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EHJ writes of “the brilliance of gold,” and the Chinese translation has 金色 "the colour of gold.” So Aśvaghoṣa's original must have featured one of the many Sanskrit words that he uses in Saundarananda for gold.
What was it about gold? What is it about gold?
Just as gold born from dirt is pure, spotless, gleaming, /
And while lying in the dirt is not tarnished by the dirt's impurities, // 13.4 //
And just as a lotus-leaf is born in water and remains in water, /
But neither above nor below is sullied by the water, // 13.5 //
So the Sage, born in the world, and acting for the benefit of the world, /
Because of his state of action, and spotlessness, is not tainted by worldly things. // 13.6 //
When I translated them before, these verses seemed to me to relate to the inertness of gold, i.e. the yin quality of gold. Recently, however, I read a paper on gold catalysis which falsified my previous one-sided view of gold, and caused me to reflect on the yang as well as the yin.
I had thought that the brilliance of gold and its resistance to tarnishing were essentially the same fact. I had thought, in other words, that gold was brilliant because it was inert, that gold gleamed because its surface hadn't become tarnished by reacting with dirt or air-borne elements.
It turns out that gold's unusual resistance to tarnishing does indeed derive from inertness; but its bright yellow lustre derives from another quality – related unfathomably to quantum mechanics – which is quite different from inertness.
The resistance to tarnishing, chemists say, derives from a unique air and water stability, and an unusual tolerance to multiple functional groups. A functional group is a specific group of atoms within a molecule that is responsible for characteristic chemical reactions of that molecule. So gold's inertness stems from its talent for not being tempted to react with/to many different kinds of such groupings of atoms.
The bright yellow lustre, in contrast, results from strong relativistic effects, related to the very large and hence heavy nucleus which each gold atom has. The bigger and heavier an atom's nucleus, the greater are the relativistic effects. Gold atoms have got a very big and heavy nucleus, and so gold has strong relativistic effects. These relativistic effects are said to give gold an outstanding propensity to activate certain kinds of hydrocarbons called “alkynes.” (Alkynes are hydrocarbons containing a triple carbon-carbon bond.)
This combination of inertness and ability to activate alkynes – something very passive and something very active – has during the last few years given rise to an upsurge in research into the use of gold as a catalyst in organic synthesis. Here endeth today's chemistry lecture.
In investment circles gold is often denigrated – by the likes of Warren Buffet – as something without any inherent productive value. In fact modern chemists have only just begun to discover the productive value of gold. Whereas people from ancient times somehow already sensed, without knowing the chemistry in detail, that gold was the king of metals.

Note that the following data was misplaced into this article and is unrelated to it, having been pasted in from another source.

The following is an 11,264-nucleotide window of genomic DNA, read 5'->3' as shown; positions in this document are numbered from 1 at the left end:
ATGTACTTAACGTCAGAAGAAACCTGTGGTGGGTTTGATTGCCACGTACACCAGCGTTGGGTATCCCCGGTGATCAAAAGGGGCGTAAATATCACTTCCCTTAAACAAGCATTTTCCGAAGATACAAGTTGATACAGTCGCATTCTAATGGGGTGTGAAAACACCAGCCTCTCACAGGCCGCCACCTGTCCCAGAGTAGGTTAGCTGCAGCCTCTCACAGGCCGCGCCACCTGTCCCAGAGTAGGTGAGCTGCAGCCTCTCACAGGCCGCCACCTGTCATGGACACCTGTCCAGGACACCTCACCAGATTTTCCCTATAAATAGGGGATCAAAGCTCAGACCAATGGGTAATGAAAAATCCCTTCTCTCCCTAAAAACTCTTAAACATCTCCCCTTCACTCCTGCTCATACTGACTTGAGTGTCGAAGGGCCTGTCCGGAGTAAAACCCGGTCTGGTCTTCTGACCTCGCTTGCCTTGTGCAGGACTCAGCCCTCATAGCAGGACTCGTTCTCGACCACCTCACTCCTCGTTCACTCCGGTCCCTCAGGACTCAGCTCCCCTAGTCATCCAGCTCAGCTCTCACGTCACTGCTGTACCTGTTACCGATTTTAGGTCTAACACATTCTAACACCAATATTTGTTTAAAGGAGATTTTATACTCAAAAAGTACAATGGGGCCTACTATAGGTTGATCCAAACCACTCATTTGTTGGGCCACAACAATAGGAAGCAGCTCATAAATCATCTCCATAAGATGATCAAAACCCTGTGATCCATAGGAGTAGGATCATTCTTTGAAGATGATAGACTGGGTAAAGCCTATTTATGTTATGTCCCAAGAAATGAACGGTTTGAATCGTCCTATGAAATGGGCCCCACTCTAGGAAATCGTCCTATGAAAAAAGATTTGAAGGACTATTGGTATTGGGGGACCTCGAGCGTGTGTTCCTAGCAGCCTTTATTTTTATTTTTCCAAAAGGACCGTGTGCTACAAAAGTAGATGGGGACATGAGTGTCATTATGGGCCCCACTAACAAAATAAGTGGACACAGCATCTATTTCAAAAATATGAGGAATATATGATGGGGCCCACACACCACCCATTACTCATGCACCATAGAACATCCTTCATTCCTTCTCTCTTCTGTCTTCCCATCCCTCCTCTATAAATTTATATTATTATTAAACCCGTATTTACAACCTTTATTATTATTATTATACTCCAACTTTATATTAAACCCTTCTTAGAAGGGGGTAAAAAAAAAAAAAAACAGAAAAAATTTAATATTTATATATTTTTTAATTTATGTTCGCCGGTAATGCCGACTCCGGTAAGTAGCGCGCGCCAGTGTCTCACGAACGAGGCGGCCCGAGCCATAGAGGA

The wonderful chemical properties of gold, however, offer no guarantee that the market price of gold won't go down.
Still, I think the market price of gold, having spent several months declining, is going to carry on going up. But I may be wrong. A market veteran may think that when people like me start talking about gold, that might be a sign that gold has already become a bubble that is about to burst.
What if gold does crash? The challenge that a zen gold-bug faces in that circumstance is twofold: (1) not to react unduly, (2) to keep directing the head forward and up, the back to lengthen and widen and the knees forwards and away so as to stay strong in his centre.
Same applies when his woman leaves -- as she surely will, sooner or later. Same applies when his house falls down -- as it surely will, sooner or later. Same applies when sickness arrives and death approaches, as they surely will, sooner or later.
In the meantime, to accept and to use oneself like this, sitting in lotus, is the samādhi which is king of samādhis, the gold standard of the Buddha-Dharma.
Not for nothing, then, does Aśvaghoṣa cause gold, with its non-reactivity and with its heavy nucleus making it a powerful catalyst, to be praised as the king of metals.
| mchog gyur ’di la mchog gyur gser gyi ’od mṅa’ źiṅ |
| sgron ma’i ’od zer dag gis mtshan rnams gaṅ gyur pas |
| de ñid rtogs par gyur pa’i thub par ’gyur ba’am |
| yaṅ na mi bdag sa steṅs ’khor los sgyur bar ’gyur |
EHJ's translation (from the Tibetan/Chinese):
34. According to the signs found on this excellent one, the brilliance of gold and the radiance of a lamp, he will certainly become either an enlightened seer or a Cakravartin monarch on earth among men.
[ 習＝令＜三＞ ]
S. Beal's translation (from the Chinese):
none but a heavenly teacher has a body such as this, golden colour’d, gloriously resplendent. 46. ’One endowed with such transcendent marks, must reach the state of "Samyak-Sambodhi," or if he be induced to engage in worldly delights, then he must become a universal monarch.
C. Willemen's translation (from the Chinese):
43. “Yes, this superior person is gold-colored and very bright. With such
excellent signs he most certainly will attain perfect awakening. Or he will
bring happiness in the world, certain to be a wheel-turning king.